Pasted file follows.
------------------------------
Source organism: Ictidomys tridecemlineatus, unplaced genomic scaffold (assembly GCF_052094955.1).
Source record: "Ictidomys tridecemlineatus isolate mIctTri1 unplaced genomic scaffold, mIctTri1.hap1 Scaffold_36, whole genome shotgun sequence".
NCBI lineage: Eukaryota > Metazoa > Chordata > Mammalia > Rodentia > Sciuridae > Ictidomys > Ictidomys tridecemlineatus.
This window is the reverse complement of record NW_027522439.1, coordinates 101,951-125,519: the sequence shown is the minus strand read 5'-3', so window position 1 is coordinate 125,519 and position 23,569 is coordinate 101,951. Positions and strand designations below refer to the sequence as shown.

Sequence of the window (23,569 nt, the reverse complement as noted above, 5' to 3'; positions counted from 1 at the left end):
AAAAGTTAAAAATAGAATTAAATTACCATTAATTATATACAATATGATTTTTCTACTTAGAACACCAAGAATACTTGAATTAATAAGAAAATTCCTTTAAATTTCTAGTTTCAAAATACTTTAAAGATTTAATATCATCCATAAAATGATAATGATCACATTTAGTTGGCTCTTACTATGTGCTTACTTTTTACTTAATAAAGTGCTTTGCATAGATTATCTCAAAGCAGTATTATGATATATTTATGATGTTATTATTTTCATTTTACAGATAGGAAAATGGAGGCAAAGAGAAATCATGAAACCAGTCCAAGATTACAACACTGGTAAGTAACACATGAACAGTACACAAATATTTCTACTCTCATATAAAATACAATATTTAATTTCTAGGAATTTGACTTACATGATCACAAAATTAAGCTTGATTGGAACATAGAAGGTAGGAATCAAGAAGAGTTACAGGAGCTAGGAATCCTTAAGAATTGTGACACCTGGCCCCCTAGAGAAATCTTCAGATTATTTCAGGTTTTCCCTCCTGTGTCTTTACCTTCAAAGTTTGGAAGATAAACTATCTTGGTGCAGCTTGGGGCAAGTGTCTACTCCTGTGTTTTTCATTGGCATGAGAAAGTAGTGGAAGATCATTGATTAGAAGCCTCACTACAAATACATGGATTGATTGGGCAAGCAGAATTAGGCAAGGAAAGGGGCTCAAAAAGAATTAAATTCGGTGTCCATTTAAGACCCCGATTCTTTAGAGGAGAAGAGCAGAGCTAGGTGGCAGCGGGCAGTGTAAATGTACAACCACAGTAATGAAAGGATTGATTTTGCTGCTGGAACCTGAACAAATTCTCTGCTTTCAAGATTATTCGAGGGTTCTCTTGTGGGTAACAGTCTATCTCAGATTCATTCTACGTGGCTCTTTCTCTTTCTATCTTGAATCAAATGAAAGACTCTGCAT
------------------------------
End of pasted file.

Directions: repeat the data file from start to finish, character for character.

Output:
Source organism: Ictidomys tridecemlineatus, unplaced genomic scaffold (assembly GCF_052094955.1).
Source record: "Ictidomys tridecemlineatus isolate mIctTri1 unplaced genomic scaffold, mIctTri1.hap1 Scaffold_36, whole genome shotgun sequence".
NCBI lineage: Eukaryota > Metazoa > Chordata > Mammalia > Rodentia > Sciuridae > Ictidomys > Ictidomys tridecemlineatus.
This window is the reverse complement of record NW_027522439.1, coordinates 101,951-125,519: the sequence shown is the minus strand read 5'-3', so window position 1 is coordinate 125,519 and position 23,569 is coordinate 101,951. Positions and strand designations below refer to the sequence as shown.

Sequence of the window (23,569 nt, the reverse complement as noted above, 5' to 3'; positions counted from 1 at the left end):
AAAAGTTAAAAATAGAATTAAATTACCATTAATTATATACAATATGATTTTTCTACTTAGAACACCAAGAATACTTGAATTAATAAGAAAATTCCTTTAAATTTCTAGTTTCAAAATACTTTAAAGATTTAATATCATCCATAAAATGATAATGATCACATTTAGTTGGCTCTTACTATGTGCTTACTTTTTACTTAATAAAGTGCTTTGCATAGATTATCTCAAAGCAGTATTATGATATATTTATGATGTTATTATTTTCATTTTACAGATAGGAAAATGGAGGCAAAGAGAAATCATGAAACCAGTCCAAGATTACAACACTGGTAAGTAACACATGAACAGTACACAAATATTTCTACTCTCATATAAAATACAATATTTAATTTCTAGGAATTTGACTTACATGATCACAAAATTAAGCTTGATTGGAACATAGAAGGTAGGAATCAAGAAGAGTTACAGGAGCTAGGAATCCTTAAGAATTGTGACACCTGGCCCCCTAGAGAAATCTTCAGATTATTTCAGGTTTTCCCTCCTGTGTCTTTACCTTCAAAGTTTGGAAGATAAACTATCTTGGTGCAGCTTGGGGCAAGTGTCTACTCCTGTGTTTTTCATTGGCATGAGAAAGTAGTGGAAGATCATTGATTAGAAGCCTCACTACAAATACATGGATTGATTGGGCAAGCAGAATTAGGCAAGGAAAGGGGCTCAAAAAGAATTAAATTCGGTGTCCATTTAAGACCCCGATTCTTTAGAGGAGAAGAGCAGAGCTAGGTGGCAGCGGGCAGTGTAAATGTACAACCACAGTAATGAAAGGATTGATTTTGCTGCTGGAACCTGAACAAATTCTCTGCTTTCAAGATTATTCGAGGGTTCTCTTGTGGGTAACAGTCTATCTCAGATTCATTCTACGTGGCTCTTTCTCTTTCTATCTTGAATCAAATGAAAGACTCTGCAT